It's difficult to overstate the percentage of entertainment for people in my age group that consists of finding someone more pathetic and mocking them until we feel better about ourselves. It's an intersection of three factors: basic psychology, the vast opportunities provided by the internet, and the fact that most of our lives blow. Go ahead and canvass the 25-35 year olds in your life. See how many of them are unemployed, temping, minimally employed, or working but drowning in student loans. Hitting 30 and realizing that you have absolutely nothing nudges one toward the crueler end of the comedy spectrum.

Like People of Walmart, aka my favorite thing ever. It's an extraordinarily popular website based on the very basic premise that "At least I'm not that guy." It's not something we're proud of, but let's not kid ourselves. When you've spent 9 hours in a cubicle before walking home to your fourth-floor efficiency that you can barely afford, a self-esteem boost and a hearty chuckle (well, we tend to cynically snicker) are in order. After mailing out 75 job applications – for jobs that 500 people will apply for – it seems logical to say "Man, this job market is really a HOLY SHITBALLS WHAT IN THE NAME OF GOD IS THAT???"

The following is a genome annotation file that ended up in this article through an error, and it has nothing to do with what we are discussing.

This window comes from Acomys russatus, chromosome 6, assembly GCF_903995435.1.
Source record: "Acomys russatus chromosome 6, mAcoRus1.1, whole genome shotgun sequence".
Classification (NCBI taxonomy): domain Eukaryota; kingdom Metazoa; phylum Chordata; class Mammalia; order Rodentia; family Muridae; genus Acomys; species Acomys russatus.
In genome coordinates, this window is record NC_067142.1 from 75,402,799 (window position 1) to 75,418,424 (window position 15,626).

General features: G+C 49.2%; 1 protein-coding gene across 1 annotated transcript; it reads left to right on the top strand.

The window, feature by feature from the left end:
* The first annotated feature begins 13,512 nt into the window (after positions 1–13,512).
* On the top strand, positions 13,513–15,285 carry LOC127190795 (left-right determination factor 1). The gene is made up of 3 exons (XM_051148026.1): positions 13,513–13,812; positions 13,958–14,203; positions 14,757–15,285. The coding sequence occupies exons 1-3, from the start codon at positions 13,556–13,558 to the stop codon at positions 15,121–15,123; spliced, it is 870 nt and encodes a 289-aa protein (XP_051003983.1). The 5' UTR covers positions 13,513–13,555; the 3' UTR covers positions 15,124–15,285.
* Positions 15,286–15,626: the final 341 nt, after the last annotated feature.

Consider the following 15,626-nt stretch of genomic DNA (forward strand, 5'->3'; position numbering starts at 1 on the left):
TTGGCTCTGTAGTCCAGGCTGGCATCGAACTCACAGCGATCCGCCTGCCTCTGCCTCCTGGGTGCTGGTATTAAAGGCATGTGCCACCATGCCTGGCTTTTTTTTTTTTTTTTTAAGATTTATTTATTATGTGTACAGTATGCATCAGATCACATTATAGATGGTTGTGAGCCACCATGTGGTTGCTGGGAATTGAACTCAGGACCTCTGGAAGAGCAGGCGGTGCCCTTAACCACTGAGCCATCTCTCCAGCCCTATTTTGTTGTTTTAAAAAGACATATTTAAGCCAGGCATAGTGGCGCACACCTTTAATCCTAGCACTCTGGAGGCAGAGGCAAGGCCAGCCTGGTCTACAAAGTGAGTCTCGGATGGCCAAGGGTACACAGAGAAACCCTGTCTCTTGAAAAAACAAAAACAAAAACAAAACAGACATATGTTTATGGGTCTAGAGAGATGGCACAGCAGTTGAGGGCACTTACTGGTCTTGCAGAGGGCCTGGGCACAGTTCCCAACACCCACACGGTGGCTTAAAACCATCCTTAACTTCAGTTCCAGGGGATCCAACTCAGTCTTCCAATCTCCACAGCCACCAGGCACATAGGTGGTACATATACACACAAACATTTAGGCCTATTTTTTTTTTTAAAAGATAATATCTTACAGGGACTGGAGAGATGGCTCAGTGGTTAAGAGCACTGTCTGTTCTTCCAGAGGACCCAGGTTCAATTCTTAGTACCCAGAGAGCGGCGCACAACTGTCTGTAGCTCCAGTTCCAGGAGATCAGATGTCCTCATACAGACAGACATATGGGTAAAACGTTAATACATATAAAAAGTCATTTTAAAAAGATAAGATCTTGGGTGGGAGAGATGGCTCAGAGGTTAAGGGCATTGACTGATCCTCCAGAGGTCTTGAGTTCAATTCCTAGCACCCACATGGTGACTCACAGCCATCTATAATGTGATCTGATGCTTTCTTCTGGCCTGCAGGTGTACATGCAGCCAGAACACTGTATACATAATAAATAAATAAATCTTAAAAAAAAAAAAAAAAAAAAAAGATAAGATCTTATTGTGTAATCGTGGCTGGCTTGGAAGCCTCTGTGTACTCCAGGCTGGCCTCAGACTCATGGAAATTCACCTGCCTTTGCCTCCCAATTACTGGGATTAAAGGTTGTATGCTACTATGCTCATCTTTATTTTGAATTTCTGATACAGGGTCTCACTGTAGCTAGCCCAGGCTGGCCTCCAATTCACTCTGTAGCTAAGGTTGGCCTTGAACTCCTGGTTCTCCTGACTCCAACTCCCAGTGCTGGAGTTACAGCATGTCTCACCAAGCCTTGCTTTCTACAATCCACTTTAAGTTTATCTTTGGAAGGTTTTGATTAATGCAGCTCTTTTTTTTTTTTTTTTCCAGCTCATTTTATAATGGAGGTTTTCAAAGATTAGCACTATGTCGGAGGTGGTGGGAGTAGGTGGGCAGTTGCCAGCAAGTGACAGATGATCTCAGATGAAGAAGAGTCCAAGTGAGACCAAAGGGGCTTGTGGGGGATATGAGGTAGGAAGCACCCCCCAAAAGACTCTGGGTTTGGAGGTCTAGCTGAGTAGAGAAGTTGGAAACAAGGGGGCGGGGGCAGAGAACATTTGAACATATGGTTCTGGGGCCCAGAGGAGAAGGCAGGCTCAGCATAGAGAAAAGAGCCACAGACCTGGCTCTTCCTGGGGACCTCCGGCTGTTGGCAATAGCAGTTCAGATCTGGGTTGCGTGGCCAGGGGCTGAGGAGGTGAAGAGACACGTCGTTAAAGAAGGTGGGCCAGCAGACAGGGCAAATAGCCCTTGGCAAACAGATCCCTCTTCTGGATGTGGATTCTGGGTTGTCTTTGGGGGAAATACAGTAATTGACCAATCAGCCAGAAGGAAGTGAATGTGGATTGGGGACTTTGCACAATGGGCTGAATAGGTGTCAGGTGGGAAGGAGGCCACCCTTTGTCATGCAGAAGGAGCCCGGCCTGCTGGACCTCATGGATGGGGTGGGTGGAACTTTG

Haven't cleaned your bathroom, washed the dishes, or done laundry in three weeks? Well A&E has a neat little show called Hoarders, the sole purpose of which is to make you feel like less of a slob. You'll feel slightly better about failing to take out the garbage for a week or two when you see a woman who lives waist-deep in back issues of Life…and better still when the people cleaning out her kitchen find a dead cat beneath twenty years of pizza boxes.

These are but two examples. It's a sad trend, I suppose, but that doesn't stop me from participating (at least in People of Wal-Mart; I'm not much of a Hoarders fan yet despite Scott N.'s noble effort). Are we bad people? Probably. Is the popularity of this kind of entertainment surprising? Of course not. There's a very good reason that so much TV and so many of the most popular websites falls into the "reality" category. It certainly doesn't depict our reality, and that's the whole point. Show us someone else – someone dirtier, dumber, poorer, and preferably fatter – who makes our phenomenally disappointing forays into adulthood feel like something short of complete failure.

Which brings us to Fail Blog, appropriately enough.